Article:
Orkney Ferries face disruption over strike threat

Orkney Ferries vessels in Kirkwall harbour. Picture: Donald MacLeod
Orkney Ferries vessels in Kirkwall harbour. Picture: Donald MacLeod
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Orkney’s inter-island ferry service faces massive disruption with the threat of strike action over the summer after pay talks broke down.

• Union chiefs warned of an escalation of the current action

• Orkney Ferries service nine routes between Orkney and 13 island destinations.

Shipping union RMT has claimed management at Orkney Ferries, run by the local authority, is treating its workforce with “complete contempt”.

Union chiefs warned that the “arrogant and bullying attitude of the company” could force an escalation of the current action.

They claim that, despite repeated attempts by union representatives to negotiate a settlement to the dispute, which currently involves action short of a strike by RMT members, the matter could soon come to a ballot on strike action.

The RMT, in a statement, said: “The Orkney Ferries management wrote to the recognised unions refusing point blank to move from their “offer” of a below-inflation pay award of just 1 per cent - a de-facto pay cut and an undermining of their staff’s standards of living.”

Orkney Ferries provides an inter-island service on nine routes between Orkney and 13 island destinations.

The RMT statement added: “Late last year staff voted to overwhelmingly reject the company’s position that any meaningful pay increase must be self-funded through cuts to jobs and working conditions – and took the decisive step of agreeing to industrial action short of a strike, action that is still on-going.

Discussions between the Company and RMT, Nautilus and Unite, Orkney Ferries effectively slammed the door on any further negotiations by stating that they are not willing to support a general pay increase above 1 per cent and making it clear that they remain committed to bulldozing through what would amount to a pay cut with standards of living hammered down to poverty levels over the next three years.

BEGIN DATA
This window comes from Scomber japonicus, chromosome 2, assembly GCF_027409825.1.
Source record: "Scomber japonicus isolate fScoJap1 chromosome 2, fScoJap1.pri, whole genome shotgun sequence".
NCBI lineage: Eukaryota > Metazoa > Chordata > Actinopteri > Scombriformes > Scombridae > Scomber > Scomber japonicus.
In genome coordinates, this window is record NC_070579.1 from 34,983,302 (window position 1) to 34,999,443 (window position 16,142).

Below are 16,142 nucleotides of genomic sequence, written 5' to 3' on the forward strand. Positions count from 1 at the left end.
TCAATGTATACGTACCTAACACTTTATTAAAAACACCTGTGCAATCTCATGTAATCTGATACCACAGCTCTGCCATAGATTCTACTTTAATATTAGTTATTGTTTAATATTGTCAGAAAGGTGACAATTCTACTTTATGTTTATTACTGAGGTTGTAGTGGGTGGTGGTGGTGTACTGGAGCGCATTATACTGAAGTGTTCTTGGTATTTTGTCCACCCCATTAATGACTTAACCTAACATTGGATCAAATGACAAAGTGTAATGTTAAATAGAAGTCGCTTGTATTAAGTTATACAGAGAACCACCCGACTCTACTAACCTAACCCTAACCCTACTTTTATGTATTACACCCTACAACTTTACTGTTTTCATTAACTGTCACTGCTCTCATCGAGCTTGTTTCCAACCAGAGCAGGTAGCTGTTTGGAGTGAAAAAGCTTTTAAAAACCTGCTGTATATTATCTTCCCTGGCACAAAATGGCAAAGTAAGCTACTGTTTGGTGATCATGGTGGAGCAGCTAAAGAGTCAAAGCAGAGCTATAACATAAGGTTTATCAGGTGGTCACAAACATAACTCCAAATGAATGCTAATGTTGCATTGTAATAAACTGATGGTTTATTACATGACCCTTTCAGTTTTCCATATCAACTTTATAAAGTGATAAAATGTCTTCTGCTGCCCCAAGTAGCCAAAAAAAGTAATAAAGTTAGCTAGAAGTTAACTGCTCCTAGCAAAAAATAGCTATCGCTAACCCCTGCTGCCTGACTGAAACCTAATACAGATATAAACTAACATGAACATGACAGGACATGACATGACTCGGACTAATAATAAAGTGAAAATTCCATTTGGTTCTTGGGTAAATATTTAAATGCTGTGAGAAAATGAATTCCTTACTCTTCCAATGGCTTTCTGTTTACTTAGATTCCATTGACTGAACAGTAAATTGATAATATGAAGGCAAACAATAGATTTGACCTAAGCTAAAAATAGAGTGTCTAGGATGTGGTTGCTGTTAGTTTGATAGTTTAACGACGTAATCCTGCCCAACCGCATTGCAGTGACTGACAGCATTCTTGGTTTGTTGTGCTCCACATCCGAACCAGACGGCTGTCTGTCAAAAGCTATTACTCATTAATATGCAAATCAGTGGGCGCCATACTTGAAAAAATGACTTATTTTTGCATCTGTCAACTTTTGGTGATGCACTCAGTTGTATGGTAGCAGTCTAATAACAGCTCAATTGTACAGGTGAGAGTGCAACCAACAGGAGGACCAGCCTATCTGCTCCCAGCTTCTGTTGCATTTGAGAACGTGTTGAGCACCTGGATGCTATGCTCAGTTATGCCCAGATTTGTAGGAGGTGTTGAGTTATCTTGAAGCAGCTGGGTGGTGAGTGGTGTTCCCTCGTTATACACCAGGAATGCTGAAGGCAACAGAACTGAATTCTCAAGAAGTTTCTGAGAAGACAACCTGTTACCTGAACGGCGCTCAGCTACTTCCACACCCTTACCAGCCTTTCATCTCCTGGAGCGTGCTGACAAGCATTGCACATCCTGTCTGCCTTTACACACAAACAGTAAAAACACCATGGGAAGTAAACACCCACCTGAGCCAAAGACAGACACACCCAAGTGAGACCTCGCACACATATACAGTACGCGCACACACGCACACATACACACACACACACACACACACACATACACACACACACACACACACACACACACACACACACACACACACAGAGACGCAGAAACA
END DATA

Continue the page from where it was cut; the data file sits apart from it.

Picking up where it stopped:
RMT General Secretary Bob Crow said: “It is outrageous that Orkney Ferries have come up with precisely nothing despite hours and hours of talks and despite the helpful intervention of ACAS in this dispute.

“They have now forced a stand-off through their sheer contempt towards their staff and the union’s will be discussing the next move which could, of course, include an escalation of the action as we head towards the busy summer months.

“By standing strong together we will continue to show the Company that they must return to the table and make a decent offer which represents a substantial increase in rates of pay and genuine improvements to terms and conditions.”

Steve Todd, RMT National Secretary, said: “It is down to the company to recognise the anger and resentment that their stance has generated and to agree to get back round the table for meaningful talks aimed at resolving this dispute rather than slamming the door in our faces.

“The company have upped the ante through their attitude and it is down to them that we are left with no option but to consider, along with our partner unions, an escalation of this dispute over the summer.”

Orkney Ferries is a company wholly owned by Orkney Islands Council. The company’s funding, apart from income from fares and charges, is provided entirely by the Council.

A council spokesman said: “Over the past three years, the Council has faced significant financial challenges, with its funding from the Scottish Government reduced as a result of the global financial crisis. The Council has had to makes savings of £6 million since April 2011.

“Orkney Ferries, as a company substantially funded by the Council, has had to make savings itself - £278,000 over the three year period beginning in April 2011.

“As a result the Board of Orkney Ferries has very limited financial resources available to meet the pay aspirations of the Trade Unions. The offer of a one per cent pay increase for Orkney Ferries staff for 2013-14 is in line with offers made to other staff employed directly or indirectly by Orkney Islands Council.

“With no extra money available, it is difficult to see how the Board can go further than the general pay increase offer that is currently on the table.

“But we continue to look at all avenues within terms and conditions and remain committed to ending this dispute at the earliest opportunity - and the door remains open for further discussion with the unions involved.

“The overtime ban came into effect after members of three unions voted in ballots for industrial action short of a strike. This is creating significant difficulties for the company, but despite this our over-riding concern is to maintain the service we provide for the communities we serve.”